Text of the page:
# Showing this limit as $x\to 0$

I'm very close to the result and must be missing something basic: $f$ is absolutely continuous on $[\epsilon,1]$ for each $\epsilon \in (0,1)$, $1<p<2$, and, for $0\leq x\leq y\leq 1$, we have (by Hölder's inequality) $$\int_x^y |f'(t)|\,dt \le \left(\int_x^y t|f'(t)|^p\,dt\right)^{1/p} \left(\int_x^y t^{1/(1-p ) }\,dt\right)^{1-1/p},$$ where $\left(\int_0^1 t|f'(t)|^p\,dt\right)^{1/p}=C<\infty$ (by assumption).

By letting $x,y$ approach $0$, I'm trying to show that $$\frac{f(x)}{x^{1-2/p}}\to 0\qquad \text{as}\ x\to 0.$$

Could someone please explain how this can be obtained rigorously? (I know that by the mean value theorem, $\int_x^y t^{1/(1-p ) }\,dt =(y-x)s^{1/(1-p )}$ for some $s\in (x,y).$ Of course, this integral behaves like $x^{1+1/(1-p)} = x^{(2-p)/(1-p)}$ which is then raised to the power of $1-1/p$, producing $x^{(p-2)/p}$. But still I haven't proved the result rigorously.)

(Perhaps Hölder's inequality does not actually suffice to exploit the assumption that $\left(\int_0^1 t|f'(t)|^p\,dt\right)^{1/p}=C<\infty$, and I need to use some other inequality?)

This, of course, is related to your question Behavior at $0$ of a function that is absolutely continuous on $[\epsilon, 1]$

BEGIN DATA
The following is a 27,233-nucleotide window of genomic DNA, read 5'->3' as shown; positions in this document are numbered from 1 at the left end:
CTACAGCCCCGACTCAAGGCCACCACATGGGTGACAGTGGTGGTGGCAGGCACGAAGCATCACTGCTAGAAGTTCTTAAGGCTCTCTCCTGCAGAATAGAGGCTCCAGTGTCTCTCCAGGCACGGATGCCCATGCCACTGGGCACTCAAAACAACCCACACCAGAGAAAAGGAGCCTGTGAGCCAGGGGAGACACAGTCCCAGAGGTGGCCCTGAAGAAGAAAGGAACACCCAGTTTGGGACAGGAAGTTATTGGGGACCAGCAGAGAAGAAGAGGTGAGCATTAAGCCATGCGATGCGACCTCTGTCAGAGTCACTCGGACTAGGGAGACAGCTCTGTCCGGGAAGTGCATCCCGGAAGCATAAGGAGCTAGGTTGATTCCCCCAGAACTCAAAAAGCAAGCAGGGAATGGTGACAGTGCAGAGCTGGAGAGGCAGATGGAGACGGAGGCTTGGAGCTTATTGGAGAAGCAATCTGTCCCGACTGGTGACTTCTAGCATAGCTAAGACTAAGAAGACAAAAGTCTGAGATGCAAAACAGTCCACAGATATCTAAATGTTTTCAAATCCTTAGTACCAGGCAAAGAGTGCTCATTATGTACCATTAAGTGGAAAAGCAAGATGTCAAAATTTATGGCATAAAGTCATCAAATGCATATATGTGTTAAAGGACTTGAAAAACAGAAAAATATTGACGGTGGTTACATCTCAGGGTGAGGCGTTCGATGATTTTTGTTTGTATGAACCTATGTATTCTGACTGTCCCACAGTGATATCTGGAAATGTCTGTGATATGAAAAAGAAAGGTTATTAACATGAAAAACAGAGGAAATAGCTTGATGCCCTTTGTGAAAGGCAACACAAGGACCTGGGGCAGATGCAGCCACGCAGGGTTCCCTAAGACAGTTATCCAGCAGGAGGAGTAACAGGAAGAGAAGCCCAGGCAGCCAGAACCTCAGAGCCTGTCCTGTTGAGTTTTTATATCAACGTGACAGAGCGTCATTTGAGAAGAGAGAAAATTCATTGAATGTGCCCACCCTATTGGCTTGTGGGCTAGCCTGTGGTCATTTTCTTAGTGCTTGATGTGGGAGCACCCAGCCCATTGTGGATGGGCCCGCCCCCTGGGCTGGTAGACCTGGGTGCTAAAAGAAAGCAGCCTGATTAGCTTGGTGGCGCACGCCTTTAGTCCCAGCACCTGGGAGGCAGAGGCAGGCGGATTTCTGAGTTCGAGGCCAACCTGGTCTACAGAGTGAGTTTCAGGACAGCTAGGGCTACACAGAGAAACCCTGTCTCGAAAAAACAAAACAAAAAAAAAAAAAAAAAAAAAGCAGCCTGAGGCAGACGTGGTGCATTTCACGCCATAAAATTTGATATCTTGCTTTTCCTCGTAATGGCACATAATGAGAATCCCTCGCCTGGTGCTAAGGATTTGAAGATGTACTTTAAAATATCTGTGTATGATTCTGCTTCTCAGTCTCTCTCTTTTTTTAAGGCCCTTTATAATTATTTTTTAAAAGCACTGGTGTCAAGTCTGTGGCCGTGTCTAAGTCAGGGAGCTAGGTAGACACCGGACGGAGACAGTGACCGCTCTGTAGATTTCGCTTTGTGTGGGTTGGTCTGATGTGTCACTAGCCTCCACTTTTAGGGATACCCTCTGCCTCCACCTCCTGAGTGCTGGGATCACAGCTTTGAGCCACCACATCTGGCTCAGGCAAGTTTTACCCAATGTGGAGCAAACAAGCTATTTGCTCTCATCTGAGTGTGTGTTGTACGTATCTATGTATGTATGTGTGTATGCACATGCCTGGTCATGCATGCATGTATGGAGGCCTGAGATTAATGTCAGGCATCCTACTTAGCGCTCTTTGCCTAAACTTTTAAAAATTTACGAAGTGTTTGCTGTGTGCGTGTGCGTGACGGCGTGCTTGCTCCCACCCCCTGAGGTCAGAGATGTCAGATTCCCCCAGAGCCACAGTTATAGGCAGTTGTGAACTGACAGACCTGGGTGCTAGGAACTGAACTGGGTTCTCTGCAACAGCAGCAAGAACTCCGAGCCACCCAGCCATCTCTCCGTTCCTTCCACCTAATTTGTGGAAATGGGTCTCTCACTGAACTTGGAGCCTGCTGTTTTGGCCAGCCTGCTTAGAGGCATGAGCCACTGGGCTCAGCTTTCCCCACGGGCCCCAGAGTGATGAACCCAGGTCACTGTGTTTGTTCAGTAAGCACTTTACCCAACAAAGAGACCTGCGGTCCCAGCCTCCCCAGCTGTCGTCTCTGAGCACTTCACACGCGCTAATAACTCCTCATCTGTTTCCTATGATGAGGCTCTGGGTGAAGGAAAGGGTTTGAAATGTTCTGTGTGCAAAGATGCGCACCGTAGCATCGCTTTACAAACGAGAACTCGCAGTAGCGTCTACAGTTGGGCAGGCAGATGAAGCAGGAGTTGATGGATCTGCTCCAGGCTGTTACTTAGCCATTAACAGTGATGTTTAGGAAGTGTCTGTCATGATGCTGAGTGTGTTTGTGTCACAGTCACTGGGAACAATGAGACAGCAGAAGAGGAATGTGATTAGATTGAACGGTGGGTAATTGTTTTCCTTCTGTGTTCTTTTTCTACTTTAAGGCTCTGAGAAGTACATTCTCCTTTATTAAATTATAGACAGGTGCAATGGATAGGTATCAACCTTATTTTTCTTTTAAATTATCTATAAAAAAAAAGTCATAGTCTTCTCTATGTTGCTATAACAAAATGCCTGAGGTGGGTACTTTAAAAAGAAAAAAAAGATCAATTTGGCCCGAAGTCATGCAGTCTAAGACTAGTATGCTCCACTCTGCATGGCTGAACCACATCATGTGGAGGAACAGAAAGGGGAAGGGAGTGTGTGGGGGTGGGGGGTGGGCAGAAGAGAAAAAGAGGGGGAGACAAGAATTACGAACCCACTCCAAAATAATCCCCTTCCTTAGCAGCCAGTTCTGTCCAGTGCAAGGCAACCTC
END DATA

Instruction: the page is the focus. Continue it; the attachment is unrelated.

Given $\epsilon>0$ we must show $\limsup_{t\to0} t^{2/p-1}|f(t)|\le \epsilon$. For $\delta\in (0,1)$, the estimate $$\int_t^\delta |f'(x)|\,dx = \int_t^\delta \left(x^{1/p} |f'(x)|\right) x^{-1/p} \,dx \le \left(\int_t^\delta x|f'(x)|^p\,dx\right)^{1/p} \left(\int_t^\delta x^{1/(1-p ) }\,dx\right)^{1-1/p}$$ yields $$|f(t)|\le |f(\delta)|+ C_p t^{1-2/p} \left(\int_t^\delta x|f'(x)|^p\,dx\right)^{1/p}$$ where $C_p$ depends only on $p$. By choosing $\delta$ small enough we can make sure that $$C_p \left(\int_0^\delta x|f'(x)|^p\,dx\right)^{1/p} <\epsilon$$ and therefore $\limsup_{t\to0} t^{2/p-1}|f(t)|\le \epsilon$ as desired.
• Thank you! I need to understand why $\left(\int_t^\delta x^{1/(1-p ) }\,dx\right)^{1-1/p}\leq C_pt^{1-2/p}$? – Aubrey Mar 9 '15 at 3:22
• If raise both sides to $p/(p-1)$, evaluate the integral, and move the power of $t$ to the left, the result should be something that is evidently bounded for $0\le t\le \delta$. – user147263 Mar 9 '15 at 3:23